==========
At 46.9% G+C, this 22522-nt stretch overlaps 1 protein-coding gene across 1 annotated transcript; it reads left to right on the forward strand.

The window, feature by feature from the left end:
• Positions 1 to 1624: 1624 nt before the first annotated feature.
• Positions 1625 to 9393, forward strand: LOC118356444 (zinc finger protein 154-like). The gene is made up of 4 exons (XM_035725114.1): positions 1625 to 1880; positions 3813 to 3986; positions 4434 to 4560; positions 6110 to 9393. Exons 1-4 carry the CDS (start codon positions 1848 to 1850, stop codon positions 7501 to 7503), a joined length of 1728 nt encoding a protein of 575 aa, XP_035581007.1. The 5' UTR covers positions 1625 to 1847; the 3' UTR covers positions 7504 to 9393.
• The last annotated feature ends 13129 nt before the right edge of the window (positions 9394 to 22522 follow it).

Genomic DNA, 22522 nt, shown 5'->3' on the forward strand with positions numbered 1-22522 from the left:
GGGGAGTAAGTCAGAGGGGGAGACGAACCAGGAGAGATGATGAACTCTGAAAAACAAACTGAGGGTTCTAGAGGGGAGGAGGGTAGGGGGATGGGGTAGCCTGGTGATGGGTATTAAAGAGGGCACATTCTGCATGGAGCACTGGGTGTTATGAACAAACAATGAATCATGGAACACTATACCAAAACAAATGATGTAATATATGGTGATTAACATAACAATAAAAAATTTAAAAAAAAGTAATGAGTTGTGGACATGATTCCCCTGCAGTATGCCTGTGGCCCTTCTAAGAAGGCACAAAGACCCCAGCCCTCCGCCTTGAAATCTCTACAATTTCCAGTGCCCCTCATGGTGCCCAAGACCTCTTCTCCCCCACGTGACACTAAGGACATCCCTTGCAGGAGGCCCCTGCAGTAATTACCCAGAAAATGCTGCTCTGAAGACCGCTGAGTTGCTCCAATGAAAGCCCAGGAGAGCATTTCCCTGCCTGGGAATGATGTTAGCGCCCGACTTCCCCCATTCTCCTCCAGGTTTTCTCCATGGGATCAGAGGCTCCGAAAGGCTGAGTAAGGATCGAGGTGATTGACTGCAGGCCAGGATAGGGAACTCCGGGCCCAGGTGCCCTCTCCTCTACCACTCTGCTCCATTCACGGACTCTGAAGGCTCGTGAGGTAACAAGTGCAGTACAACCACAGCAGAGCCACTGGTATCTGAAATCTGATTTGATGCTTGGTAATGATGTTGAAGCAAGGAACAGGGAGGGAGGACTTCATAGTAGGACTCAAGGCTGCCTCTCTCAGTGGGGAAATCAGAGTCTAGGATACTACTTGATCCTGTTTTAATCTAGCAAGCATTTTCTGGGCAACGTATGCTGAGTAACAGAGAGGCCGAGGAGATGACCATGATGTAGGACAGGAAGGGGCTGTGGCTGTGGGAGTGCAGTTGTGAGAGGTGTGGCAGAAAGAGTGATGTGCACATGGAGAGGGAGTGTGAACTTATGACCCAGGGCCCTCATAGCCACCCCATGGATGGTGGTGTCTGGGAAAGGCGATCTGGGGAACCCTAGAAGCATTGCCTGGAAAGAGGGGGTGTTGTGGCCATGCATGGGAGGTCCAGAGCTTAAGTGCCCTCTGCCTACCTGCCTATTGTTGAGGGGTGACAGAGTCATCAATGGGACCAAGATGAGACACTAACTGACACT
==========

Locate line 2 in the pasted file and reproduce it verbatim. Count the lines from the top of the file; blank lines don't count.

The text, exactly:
The window, feature by feature from the left end: